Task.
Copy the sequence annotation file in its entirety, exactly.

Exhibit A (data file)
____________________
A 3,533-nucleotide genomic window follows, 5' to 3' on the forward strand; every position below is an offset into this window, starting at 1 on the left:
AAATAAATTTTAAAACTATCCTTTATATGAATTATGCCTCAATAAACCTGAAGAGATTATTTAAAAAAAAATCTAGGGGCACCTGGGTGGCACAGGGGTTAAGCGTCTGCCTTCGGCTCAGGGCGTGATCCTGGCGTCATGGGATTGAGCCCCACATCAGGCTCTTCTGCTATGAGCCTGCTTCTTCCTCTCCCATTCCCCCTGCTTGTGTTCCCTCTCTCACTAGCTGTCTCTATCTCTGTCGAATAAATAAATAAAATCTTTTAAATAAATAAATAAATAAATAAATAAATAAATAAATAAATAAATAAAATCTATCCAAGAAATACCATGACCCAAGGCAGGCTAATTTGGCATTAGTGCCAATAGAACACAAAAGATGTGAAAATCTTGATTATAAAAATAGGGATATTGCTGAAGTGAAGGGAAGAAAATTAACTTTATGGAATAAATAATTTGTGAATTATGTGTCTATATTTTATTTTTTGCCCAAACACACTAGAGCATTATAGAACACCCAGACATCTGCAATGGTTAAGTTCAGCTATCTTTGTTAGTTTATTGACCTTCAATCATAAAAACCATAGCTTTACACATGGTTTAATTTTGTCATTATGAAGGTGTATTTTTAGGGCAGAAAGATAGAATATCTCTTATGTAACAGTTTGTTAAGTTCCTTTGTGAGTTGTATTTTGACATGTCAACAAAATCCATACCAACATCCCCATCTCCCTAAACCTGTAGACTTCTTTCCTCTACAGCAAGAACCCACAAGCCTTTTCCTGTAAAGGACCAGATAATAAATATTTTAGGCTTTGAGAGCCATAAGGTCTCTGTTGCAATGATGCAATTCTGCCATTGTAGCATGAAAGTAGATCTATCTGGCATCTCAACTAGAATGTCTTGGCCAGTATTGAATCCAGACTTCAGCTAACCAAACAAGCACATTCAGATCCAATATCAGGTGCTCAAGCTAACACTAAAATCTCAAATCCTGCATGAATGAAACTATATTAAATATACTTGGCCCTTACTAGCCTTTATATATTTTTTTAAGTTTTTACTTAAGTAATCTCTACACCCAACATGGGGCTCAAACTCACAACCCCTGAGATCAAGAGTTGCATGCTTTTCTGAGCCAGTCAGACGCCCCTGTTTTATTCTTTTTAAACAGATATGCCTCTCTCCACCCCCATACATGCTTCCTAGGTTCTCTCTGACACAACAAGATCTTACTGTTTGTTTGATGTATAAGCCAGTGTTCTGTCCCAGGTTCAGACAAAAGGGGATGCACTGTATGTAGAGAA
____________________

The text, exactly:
A 3,533-nucleotide genomic window follows, 5' to 3' on the forward strand; every position below is an offset into this window, starting at 1 on the left:
AAATAAATTTTAAAACTATCCTTTATATGAATTATGCCTCAATAAACCTGAAGAGATTATTTAAAAAAAAATCTAGGGGCACCTGGGTGGCACAGGGGTTAAGCGTCTGCCTTCGGCTCAGGGCGTGATCCTGGCGTCATGGGATTGAGCCCCACATCAGGCTCTTCTGCTATGAGCCTGCTTCTTCCTCTCCCATTCCCCCTGCTTGTGTTCCCTCTCTCACTAGCTGTCTCTATCTCTGTCGAATAAATAAATAAAATCTTTTAAATAAATAAATAAATAAATAAATAAATAAATAAATAAATAAATAAAATCTATCCAAGAAATACCATGACCCAAGGCAGGCTAATTTGGCATTAGTGCCAATAGAACACAAAAGATGTGAAAATCTTGATTATAAAAATAGGGATATTGCTGAAGTGAAGGGAAGAAAATTAACTTTATGGAATAAATAATTTGTGAATTATGTGTCTATATTTTATTTTTTGCCCAAACACACTAGAGCATTATAGAACACCCAGACATCTGCAATGGTTAAGTTCAGCTATCTTTGTTAGTTTATTGACCTTCAATCATAAAAACCATAGCTTTACACATGGTTTAATTTTGTCATTATGAAGGTGTATTTTTAGGGCAGAAAGATAGAATATCTCTTATGTAACAGTTTGTTAAGTTCCTTTGTGAGTTGTATTTTGACATGTCAACAAAATCCATACCAACATCCCCATCTCCCTAAACCTGTAGACTTCTTTCCTCTACAGCAAGAACCCACAAGCCTTTTCCTGTAAAGGACCAGATAATAAATATTTTAGGCTTTGAGAGCCATAAGGTCTCTGTTGCAATGATGCAATTCTGCCATTGTAGCATGAAAGTAGATCTATCTGGCATCTCAACTAGAATGTCTTGGCCAGTATTGAATCCAGACTTCAGCTAACCAAACAAGCACATTCAGATCCAATATCAGGTGCTCAAGCTAACACTAAAATCTCAAATCCTGCATGAATGAAACTATATTAAATATACTTGGCCCTTACTAGCCTTTATATATTTTTTTAAGTTTTTACTTAAGTAATCTCTACACCCAACATGGGGCTCAAACTCACAACCCCTGAGATCAAGAGTTGCATGCTTTTCTGAGCCAGTCAGACGCCCCTGTTTTATTCTTTTTAAACAGATATGCCTCTCTCCACCCCCATACATGCTTCCTAGGTTCTCTCTGACACAACAAGATCTTACTGTTTGTTTGATGTATAAGCCAGTGTTCTGTCCCAGGTTCAGACAAAAGGGGATGCACTGTATGTAGAGAA